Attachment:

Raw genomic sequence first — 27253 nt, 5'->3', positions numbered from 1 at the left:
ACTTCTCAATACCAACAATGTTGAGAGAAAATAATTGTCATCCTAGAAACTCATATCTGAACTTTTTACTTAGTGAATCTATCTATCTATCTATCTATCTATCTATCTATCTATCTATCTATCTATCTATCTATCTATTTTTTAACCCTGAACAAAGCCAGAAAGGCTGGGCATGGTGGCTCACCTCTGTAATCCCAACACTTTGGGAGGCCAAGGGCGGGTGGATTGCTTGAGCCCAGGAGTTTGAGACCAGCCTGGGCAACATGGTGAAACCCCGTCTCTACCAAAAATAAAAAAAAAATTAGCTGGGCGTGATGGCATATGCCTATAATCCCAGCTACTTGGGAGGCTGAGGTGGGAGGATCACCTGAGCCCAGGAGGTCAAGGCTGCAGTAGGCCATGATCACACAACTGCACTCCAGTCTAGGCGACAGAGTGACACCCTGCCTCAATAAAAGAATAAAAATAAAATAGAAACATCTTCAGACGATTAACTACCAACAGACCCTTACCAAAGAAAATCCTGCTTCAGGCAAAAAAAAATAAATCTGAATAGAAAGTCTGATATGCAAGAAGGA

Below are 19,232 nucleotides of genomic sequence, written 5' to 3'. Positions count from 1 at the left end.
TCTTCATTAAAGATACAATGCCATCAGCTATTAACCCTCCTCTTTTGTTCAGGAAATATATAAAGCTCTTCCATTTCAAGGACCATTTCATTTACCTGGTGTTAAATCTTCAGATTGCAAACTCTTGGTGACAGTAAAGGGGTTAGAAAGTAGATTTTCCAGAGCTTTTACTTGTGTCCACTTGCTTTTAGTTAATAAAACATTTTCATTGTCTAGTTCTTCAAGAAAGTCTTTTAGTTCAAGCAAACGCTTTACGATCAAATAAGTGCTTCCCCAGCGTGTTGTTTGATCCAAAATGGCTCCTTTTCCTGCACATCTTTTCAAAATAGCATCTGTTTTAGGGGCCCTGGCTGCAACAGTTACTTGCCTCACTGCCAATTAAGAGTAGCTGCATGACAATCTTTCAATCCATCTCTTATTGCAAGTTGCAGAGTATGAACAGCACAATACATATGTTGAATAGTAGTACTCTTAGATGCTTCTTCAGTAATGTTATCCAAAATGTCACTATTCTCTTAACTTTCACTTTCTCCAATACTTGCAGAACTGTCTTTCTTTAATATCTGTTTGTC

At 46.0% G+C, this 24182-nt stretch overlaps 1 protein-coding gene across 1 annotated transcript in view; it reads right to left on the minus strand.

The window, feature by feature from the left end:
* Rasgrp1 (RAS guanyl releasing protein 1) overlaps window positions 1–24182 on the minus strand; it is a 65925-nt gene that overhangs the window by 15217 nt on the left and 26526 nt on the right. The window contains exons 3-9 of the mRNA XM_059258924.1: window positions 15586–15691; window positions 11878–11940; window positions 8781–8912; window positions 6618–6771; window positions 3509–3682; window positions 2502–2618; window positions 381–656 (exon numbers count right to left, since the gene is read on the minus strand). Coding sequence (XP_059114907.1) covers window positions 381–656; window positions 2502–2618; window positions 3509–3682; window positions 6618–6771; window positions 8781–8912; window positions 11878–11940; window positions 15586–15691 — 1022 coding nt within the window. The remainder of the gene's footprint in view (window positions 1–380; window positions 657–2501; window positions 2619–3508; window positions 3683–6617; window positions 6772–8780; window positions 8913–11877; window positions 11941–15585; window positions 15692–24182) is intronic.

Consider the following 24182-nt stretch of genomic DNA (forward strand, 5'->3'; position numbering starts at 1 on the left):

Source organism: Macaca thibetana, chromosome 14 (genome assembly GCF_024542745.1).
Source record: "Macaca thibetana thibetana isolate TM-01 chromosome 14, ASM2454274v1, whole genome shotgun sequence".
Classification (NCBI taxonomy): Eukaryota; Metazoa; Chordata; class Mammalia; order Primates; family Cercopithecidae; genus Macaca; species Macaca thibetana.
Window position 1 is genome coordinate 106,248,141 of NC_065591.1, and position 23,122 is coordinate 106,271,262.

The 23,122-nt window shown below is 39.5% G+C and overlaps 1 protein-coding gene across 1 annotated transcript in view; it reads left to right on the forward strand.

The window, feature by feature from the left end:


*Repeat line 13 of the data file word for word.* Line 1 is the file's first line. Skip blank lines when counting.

The 23,122-nt window shown below is 39.5% G+C and overlaps 1 protein-coding gene across 1 annotated transcript in view; it reads left to right on the forward strand.